You know an act on America's Got Talent is bad when even Simon Cowell recoils in horror.
Throughout this summer, one group on NBC's popular competition series has simultaneously fascinated and disgusted the judges - particularly Cowell, the reality show veteran who has seen it all.
"It's the most stupid act we have ever had on the finals of AGT," Cowell sneered Tuesday night, when 12 performers competed for a spot in the upcoming semifinals.
What is it, you ask? Well - the act is called Human Fountains. Because it's five guys who spit water in creative ways, usually into one another's mouths. Yet that doesn't even fully capture the grossness of what they do.
During Wednesday night's results show, the group was finally eliminated. But it had been quite a journey. On the America's Got Talent Season 13 premiere in May, the members of Human Fountains explained they were longtime friends from Denver who once wowed their classmates with a really great performance in their high school talent show. And while they may have boring day jobs now, they wanted to get the group back together to recapture their glory days - and get a shot at the $1 million AGT prize.
As the judges (Cowell, Howie Mandel, Mel B and Heidi Klum) waited expectantly, Il Divo's cover of My Heart Will Go On started playing. And the guys became a group of. . . human fountains, spitting water over one another; at one another; and into one another's mouths. For the grand finale, one guy proudly swallowed the water.
The studio audience went crazy. About 30 seconds into the performance, a queasy-looking Cowell immediately pressed the red "X," signaling he was not impressed. The other judges loved it.
"There is nowhere in the entire world you would see this apart from on this stage," Mel B gushed. "It was original. It was funny. Simon doesn't get it at all! It was absolutely brilliant."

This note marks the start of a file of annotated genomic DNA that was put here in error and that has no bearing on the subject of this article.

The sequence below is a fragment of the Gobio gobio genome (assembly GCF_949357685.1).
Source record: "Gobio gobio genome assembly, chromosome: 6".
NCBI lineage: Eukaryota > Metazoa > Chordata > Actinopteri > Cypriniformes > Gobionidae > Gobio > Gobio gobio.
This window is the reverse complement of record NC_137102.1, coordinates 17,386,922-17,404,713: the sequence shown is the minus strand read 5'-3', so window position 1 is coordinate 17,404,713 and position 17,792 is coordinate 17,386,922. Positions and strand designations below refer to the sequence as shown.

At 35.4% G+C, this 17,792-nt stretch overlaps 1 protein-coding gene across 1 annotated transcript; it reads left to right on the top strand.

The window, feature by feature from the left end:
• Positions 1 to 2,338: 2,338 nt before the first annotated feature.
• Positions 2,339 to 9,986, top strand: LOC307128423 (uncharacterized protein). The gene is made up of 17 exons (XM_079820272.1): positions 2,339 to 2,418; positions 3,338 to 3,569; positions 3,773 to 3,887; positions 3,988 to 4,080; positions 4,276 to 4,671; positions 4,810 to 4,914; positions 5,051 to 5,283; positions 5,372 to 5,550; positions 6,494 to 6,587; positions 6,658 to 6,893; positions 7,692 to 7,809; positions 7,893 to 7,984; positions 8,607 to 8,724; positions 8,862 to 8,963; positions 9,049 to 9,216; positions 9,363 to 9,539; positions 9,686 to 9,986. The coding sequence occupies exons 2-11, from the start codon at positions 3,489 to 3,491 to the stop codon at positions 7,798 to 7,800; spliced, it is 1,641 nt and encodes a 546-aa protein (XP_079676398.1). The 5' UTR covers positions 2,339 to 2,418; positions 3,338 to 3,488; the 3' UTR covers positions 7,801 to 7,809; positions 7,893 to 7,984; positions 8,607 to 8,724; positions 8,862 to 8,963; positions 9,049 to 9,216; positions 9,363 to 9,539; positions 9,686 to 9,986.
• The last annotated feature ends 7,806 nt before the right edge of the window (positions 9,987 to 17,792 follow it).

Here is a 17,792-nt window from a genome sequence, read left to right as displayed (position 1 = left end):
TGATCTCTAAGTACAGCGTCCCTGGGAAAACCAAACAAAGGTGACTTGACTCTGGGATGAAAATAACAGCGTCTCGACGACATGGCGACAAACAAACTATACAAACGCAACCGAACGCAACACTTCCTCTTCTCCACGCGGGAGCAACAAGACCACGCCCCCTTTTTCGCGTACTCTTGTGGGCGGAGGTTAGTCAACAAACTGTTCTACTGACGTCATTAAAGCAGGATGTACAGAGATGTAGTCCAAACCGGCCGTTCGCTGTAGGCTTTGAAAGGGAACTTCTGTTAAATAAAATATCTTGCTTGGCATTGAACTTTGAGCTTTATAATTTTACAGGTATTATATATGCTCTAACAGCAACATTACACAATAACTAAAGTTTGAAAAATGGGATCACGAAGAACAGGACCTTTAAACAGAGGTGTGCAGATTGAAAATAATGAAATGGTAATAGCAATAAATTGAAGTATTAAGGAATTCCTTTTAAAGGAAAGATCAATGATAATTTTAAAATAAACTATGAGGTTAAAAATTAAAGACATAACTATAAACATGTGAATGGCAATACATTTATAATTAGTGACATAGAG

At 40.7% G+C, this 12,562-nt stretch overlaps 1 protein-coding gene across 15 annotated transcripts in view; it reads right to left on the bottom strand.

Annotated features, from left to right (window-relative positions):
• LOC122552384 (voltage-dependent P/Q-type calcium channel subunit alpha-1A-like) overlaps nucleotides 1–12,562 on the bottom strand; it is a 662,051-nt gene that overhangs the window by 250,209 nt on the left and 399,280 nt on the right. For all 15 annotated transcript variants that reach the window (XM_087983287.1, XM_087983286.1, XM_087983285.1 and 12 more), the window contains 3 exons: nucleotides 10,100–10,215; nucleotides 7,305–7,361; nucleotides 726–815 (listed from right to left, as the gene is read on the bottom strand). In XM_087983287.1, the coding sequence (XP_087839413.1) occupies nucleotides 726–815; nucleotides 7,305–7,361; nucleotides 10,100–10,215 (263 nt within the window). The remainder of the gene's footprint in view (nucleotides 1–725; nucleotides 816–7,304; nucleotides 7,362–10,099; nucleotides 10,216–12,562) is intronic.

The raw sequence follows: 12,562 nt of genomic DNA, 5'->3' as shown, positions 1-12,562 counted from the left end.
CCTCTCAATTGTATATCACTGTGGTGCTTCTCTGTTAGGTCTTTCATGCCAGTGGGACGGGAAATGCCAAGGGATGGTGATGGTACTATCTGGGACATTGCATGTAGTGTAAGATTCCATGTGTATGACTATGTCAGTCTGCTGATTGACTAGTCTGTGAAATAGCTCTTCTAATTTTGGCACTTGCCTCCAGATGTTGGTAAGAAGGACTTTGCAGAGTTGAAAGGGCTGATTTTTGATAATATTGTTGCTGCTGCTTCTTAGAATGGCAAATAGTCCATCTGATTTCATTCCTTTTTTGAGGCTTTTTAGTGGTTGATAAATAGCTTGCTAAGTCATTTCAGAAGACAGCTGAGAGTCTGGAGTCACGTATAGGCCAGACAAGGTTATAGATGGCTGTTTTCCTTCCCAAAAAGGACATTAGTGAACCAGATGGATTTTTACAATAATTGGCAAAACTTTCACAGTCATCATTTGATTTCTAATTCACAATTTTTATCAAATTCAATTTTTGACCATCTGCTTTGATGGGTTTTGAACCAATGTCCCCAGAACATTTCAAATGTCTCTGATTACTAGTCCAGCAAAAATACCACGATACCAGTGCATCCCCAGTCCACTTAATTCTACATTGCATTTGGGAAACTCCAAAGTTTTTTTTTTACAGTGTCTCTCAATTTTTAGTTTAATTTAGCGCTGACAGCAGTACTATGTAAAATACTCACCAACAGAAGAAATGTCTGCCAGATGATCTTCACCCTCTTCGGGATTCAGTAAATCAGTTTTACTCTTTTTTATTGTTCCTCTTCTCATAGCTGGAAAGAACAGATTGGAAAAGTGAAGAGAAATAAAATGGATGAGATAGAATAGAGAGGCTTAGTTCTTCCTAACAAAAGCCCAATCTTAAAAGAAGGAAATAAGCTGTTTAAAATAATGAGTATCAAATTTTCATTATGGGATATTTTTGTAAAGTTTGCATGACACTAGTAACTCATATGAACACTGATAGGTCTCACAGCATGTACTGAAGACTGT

"I kind of want to see what else you guys can do," Klum admitted.
"It was amazing," Mandel chimed in.
"It wasn't amazing," Cowell said scornfully. "It was just stupid."
But the three "yes" votes meant that the act was through to the next round.
The synchronised spitters returned in July for the "Judge Cuts" round. The guys further explained their origin story from back in high school: "We were like, 'People travel around the world and go see famous fountains. So why not create one out of humans?'"
This time, they raised the stakes by spitting not only water but raw egg and orange juice. The audience screamed, especially at the egg. The camera took great fun in capturing the shock on everyone's faces, particularly guest judge Olivia Munn.
"You guys are my personal nightmare," said Mandel, a known germaphobe. "But you did exactly what we asked you to do. And I think there's only one stage to celebrate something like that, and that is AGT. "
Although the judges were clearly proud that AGT offers a platform for people spitting raw eggs into one another's mouths, they wound up eliminating the group at the end of the episode.
Except! Those savvy AGT producers couldn't let the Human Fountains go just yet, so they invited the act back as a "wildcard" on Tuesday's quarterfinal round. On social media, some vented about this selection. Probably because they were forced to view the performance that involved the guys spitting ketchup and mustard on a hot dog. Just try to guess how it ends.
Once again, Cowell was horrified. "How the hell am I supposed to comment on what I just saw?" he asked.
Klum was a bit nicer. "I mean, it's kind of disgusting. But I kind of liked it," she offered.
Yet on Wednesday night, it was up to viewers - and they chose not to advance the group. Human Fountains was finally, officially gone, and Cowell dramatically offered a prayer to up above.
The guys of Human Fountains seemed disappointed. Something tells us they'll be fine. After all, they said, they just want to make everyone laugh.
"Some people love it, some people are completely grossed out. For us, we're happy with any reaction, because it's a comedy act and everyone has different reactions to the different comedy acts they like," group member Sam Kaufman told People magazine. "There's enough seriousness in most Americans' lives, so we're giving them a little break."